Game: X-men: Destiny
Developer: Silicon Knights
I can remember the exact moment I bought X-Men: Destiny. It was in January 2014 when shopping “up ‘anley duck” (a Stoke-on-Trent phrase for you there) that I found a PS3 copy of the game sitting in the bargain bin of CEX. I had read a report that morning that stated all unsold copies of the game were to be destroyed and how the game was going to be pulled from all digital stores because of a dispute between developers Silicon Knights and Unreal Engine 3 owners Epic. I thought to myself, “Hey, this game could be a collector’s item in a few years’ time” and paid £8.99 for the privilege of putting the game into my pile of shame. I’d never even open the box.
Until this week, that is – and I kind of wished I had left it shut.
The rocky road of development that X-Men: Destiny went down is well documented (Extra Reading: Kotaku – Building a Bad Game and a response to this article by then Silicon Knights head, Denis Dyack). The game was well into development before Marvel were bought by Disney and after the comic giant joined the House of Mouse, there were claims that the budget for the game was slashed. There are also reports from anonymous sources which claim to be ex-Silicon Knights employees that X-Men: Destiny was playing second fiddle to the development of the actually-better-than-the-original Eternal Darkness 2. There is plenty of hear ‘say about what went wrong with X-Men: Destiny but one thing is for sure – Something DID go wrong.
I don’t agree with the 2/10 review scores the game received (I have played a lot of games far worse than X-men: Destiny). It’s linear, the combat quickly becomes repetitive and the visuals are as bland as David Cameron’s personality, but I don’t think the game is actually that bad. It’s the wasted potential that really lets this game down. For example, at the start of the game you get to choose a mutation – Shadow Matter, Density Control or Energy Projection. While this might seem like a huge choice to make, the only effect this has is on the combat, which is one of the weakest aspects of the game. Choosing to have a Shadow mutation doesn’t mean you will be ghosting in and out of shadows to get around obstacles. Having mastery over Matter Density doesn’t allow you to punch your way through walls. It just means there is a different visual effect on your attacks. What. A. Waste.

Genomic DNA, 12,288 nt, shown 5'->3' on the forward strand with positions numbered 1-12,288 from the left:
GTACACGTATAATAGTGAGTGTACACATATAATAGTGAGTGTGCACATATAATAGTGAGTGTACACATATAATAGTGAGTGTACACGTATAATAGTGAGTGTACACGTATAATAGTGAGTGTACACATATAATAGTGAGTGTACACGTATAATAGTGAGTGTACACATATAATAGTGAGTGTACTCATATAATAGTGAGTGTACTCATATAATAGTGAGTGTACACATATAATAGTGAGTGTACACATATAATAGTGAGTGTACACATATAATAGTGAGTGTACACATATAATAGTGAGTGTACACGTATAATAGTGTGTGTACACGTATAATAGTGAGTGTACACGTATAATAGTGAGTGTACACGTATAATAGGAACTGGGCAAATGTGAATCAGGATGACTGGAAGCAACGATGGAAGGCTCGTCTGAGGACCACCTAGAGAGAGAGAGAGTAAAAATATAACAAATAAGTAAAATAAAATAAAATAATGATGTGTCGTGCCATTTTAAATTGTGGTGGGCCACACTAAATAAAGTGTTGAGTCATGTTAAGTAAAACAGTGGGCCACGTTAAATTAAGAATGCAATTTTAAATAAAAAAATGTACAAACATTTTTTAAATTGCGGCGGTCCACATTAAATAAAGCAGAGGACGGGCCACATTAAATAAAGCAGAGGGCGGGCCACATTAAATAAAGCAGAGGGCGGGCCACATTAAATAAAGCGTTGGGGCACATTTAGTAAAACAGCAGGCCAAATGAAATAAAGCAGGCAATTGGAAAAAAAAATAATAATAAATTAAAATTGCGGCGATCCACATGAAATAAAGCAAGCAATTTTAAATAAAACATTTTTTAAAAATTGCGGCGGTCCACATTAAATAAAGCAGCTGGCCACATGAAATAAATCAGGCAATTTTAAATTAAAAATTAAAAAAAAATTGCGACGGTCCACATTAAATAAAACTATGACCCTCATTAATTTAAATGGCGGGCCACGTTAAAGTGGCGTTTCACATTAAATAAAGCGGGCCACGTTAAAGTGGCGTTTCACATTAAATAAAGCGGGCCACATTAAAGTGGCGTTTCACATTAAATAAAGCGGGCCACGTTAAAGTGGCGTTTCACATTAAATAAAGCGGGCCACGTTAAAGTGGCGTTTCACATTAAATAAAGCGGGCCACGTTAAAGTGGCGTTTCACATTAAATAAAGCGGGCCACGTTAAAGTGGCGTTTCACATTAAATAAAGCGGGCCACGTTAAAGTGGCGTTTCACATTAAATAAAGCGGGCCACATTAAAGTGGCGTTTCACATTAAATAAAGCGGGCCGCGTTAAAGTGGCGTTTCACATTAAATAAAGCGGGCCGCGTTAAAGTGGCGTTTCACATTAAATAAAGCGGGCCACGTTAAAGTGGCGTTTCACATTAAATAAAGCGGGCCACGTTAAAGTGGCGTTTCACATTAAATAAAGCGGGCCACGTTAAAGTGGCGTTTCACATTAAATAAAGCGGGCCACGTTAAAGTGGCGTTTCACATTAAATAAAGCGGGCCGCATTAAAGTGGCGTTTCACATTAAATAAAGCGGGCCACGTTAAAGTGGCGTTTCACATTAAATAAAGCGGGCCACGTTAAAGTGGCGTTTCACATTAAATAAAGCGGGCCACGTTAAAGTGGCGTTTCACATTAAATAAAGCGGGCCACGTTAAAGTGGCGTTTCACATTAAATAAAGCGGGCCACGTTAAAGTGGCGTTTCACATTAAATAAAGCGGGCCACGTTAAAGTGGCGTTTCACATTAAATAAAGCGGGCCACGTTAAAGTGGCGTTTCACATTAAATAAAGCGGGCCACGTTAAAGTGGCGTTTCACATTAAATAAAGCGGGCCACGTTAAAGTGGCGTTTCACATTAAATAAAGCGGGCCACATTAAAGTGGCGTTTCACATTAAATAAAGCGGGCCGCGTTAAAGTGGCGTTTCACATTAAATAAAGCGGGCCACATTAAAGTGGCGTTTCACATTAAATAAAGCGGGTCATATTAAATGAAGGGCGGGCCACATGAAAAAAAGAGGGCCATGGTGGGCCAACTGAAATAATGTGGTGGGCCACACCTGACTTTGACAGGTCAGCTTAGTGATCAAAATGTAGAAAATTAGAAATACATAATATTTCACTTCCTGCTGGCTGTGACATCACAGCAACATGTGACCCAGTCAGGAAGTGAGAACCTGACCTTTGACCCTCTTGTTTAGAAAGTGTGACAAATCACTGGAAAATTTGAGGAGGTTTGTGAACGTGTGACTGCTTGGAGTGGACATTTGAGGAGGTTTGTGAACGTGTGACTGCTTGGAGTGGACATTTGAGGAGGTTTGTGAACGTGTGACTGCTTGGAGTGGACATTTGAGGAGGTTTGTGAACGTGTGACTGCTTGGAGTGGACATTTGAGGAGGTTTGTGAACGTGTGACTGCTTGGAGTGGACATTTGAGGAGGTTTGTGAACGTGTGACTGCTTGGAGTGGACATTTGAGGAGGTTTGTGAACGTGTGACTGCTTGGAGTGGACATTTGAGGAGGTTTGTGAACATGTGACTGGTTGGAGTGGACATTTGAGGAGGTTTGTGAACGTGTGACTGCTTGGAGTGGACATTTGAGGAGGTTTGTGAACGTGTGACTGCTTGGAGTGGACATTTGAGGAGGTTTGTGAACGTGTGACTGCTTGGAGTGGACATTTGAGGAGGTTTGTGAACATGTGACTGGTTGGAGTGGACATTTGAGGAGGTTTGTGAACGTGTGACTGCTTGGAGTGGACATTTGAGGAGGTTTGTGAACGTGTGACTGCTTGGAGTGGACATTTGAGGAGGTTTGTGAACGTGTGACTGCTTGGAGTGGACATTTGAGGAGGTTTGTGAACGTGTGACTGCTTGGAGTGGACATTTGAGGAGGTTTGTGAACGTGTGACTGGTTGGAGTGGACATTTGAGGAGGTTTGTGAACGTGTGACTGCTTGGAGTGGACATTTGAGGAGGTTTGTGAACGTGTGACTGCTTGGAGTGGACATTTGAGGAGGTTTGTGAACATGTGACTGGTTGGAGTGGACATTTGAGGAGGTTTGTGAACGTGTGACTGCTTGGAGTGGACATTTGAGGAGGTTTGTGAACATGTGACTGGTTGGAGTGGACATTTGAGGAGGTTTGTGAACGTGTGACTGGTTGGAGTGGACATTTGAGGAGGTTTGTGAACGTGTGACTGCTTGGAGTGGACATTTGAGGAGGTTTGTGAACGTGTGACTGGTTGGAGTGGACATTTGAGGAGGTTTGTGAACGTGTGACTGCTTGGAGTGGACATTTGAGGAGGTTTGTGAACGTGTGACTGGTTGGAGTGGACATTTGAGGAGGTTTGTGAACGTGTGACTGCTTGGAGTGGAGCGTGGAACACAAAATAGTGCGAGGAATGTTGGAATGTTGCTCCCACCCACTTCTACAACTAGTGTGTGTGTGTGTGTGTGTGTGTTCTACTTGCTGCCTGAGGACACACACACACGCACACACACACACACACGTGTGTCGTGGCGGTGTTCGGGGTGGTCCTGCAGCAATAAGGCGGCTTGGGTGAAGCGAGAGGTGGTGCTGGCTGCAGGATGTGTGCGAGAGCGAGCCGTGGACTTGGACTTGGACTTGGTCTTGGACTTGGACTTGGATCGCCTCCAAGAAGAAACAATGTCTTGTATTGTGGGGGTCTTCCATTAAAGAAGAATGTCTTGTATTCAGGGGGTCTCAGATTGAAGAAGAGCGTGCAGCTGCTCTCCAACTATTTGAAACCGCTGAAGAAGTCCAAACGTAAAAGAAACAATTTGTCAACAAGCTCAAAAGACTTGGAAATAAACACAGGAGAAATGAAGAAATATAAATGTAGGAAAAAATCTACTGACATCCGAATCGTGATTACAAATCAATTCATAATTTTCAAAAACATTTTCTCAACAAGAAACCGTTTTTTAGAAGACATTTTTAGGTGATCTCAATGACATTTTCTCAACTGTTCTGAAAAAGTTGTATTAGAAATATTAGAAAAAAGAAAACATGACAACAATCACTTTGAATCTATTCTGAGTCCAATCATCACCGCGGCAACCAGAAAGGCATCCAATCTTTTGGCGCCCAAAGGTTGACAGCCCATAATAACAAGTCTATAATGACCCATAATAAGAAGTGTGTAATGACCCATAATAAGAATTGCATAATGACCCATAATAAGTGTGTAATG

Then, there is the plot. The official press release for the game promises a “branching storyline that features a deep element of choice and gives players ultimate control of their destiny!”. To call this an outright lie would be wrong. The storyline, written by Mike Carey, the mind behind X-Men: Legacy, is an engaging plot for X-Men fans and there are some elements of choice. It’s just that these choices make so little difference to the game play and plot that you wonder why you bothered making them at all. During numerous junctiors of the game, you get to choose whether you side with Cyclops and the X-Men or Magneto and The Brotherhood of Mutants. Rather than a Telltale-esque decision that directs you down a branch of a story tree, these choices only effect who you will aligned with in the fights ahead. Pick the X-Men. Fight alongside Nightcrawler. Pick the Brotherhood. Fight alongside Pyro. You still head down the same enemy filled corridors, it’s just with somebody else. It’s like choosing between Strawberry and Chocolate Ice-cream and regardless of what you pick, getting Vanilla instead. More wasted potential.
Even the top class voice acting (with a bunch of the cast of Wolverine and the X-Men reprising their roles, including Nolan North as Cyclops) and some impressive boss battles can’t save X-men: Destiny from mediocrity. Somewhere, along the winding road of development, X-men: Destiny fell off the wagon. What it could have been, and the potential of what it should have been, never materializes. After playing through the game twice, I can put it back on the shelf and can only hope that one day in the future, mediocre X-Men games become a niche and I can flog it on to a collector of rare games. Let’s just hope that the next 51 games are more interesting than this one.
If you would like to join me in attempting to play and complete 52 games in 52 weeks, let us know about your achievements on twitter by using the #52Games52Weeks hashtag.
— Man Boobs Davies (@Omac_brother) January 14, 2016
If this is your first visit to the #52Games52Weeks challenge, check out the details here.